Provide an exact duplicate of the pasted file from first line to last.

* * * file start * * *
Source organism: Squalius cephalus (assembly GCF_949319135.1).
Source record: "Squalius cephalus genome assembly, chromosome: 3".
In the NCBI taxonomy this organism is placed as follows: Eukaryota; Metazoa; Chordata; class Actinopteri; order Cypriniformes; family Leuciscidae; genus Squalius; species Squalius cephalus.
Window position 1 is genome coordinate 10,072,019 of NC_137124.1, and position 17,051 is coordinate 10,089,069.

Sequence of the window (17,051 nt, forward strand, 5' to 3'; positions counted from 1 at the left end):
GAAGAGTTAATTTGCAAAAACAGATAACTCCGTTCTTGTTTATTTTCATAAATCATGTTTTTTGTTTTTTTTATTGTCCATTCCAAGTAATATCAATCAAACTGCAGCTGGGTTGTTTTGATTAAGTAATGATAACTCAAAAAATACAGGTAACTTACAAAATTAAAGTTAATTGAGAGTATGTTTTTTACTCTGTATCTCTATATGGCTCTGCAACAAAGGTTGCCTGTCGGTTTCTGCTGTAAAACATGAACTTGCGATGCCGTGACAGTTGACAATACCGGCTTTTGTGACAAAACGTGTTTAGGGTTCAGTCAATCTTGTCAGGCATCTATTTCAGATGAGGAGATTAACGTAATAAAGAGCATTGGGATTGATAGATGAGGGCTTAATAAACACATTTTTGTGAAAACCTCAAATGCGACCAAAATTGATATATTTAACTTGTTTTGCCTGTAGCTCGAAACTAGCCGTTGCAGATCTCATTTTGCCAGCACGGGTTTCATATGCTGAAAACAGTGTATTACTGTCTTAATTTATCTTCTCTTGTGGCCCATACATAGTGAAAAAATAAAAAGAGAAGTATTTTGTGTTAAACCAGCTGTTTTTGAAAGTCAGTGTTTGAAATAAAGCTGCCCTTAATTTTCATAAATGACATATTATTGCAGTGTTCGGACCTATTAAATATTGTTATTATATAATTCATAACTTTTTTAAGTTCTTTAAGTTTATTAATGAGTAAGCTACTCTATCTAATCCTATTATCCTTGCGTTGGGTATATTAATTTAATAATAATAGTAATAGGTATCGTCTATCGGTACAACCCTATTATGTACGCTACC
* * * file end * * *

Source organism: Squalius cephalus (assembly GCF_949319135.1).
Source record: "Squalius cephalus genome assembly, chromosome: 3".
In the NCBI taxonomy this organism is placed as follows: Eukaryota; Metazoa; Chordata; class Actinopteri; order Cypriniformes; family Leuciscidae; genus Squalius; species Squalius cephalus.
Window position 1 is genome coordinate 10,072,019 of NC_137124.1, and position 17,051 is coordinate 10,089,069.

Sequence of the window (17,051 nt, forward strand, 5' to 3'; positions counted from 1 at the left end):
GAAGAGTTAATTTGCAAAAACAGATAACTCCGTTCTTGTTTATTTTCATAAATCATGTTTTTTGTTTTTTTTATTGTCCATTCCAAGTAATATCAATCAAACTGCAGCTGGGTTGTTTTGATTAAGTAATGATAACTCAAAAAATACAGGTAACTTACAAAATTAAAGTTAATTGAGAGTATGTTTTTTACTCTGTATCTCTATATGGCTCTGCAACAAAGGTTGCCTGTCGGTTTCTGCTGTAAAACATGAACTTGCGATGCCGTGACAGTTGACAATACCGGCTTTTGTGACAAAACGTGTTTAGGGTTCAGTCAATCTTGTCAGGCATCTATTTCAGATGAGGAGATTAACGTAATAAAGAGCATTGGGATTGATAGATGAGGGCTTAATAAACACATTTTTGTGAAAACCTCAAATGCGACCAAAATTGATATATTTAACTTGTTTTGCCTGTAGCTCGAAACTAGCCGTTGCAGATCTCATTTTGCCAGCACGGGTTTCATATGCTGAAAACAGTGTATTACTGTCTTAATTTATCTTCTCTTGTGGCCCATACATAGTGAAAAAATAAAAAGAGAAGTATTTTGTGTTAAACCAGCTGTTTTTGAAAGTCAGTGTTTGAAATAAAGCTGCCCTTAATTTTCATAAATGACATATTATTGCAGTGTTCGGACCTATTAAATATTGTTATTATATAATTCATAACTTTTTTAAGTTCTTTAAGTTTATTAATGAGTAAGCTACTCTATCTAATCCTATTATCCTTGCGTTGGGTATATTAATTTAATAATAATAGTAATAGGTATCGTCTATCGGTACAACCCTATTATGTACGCTACC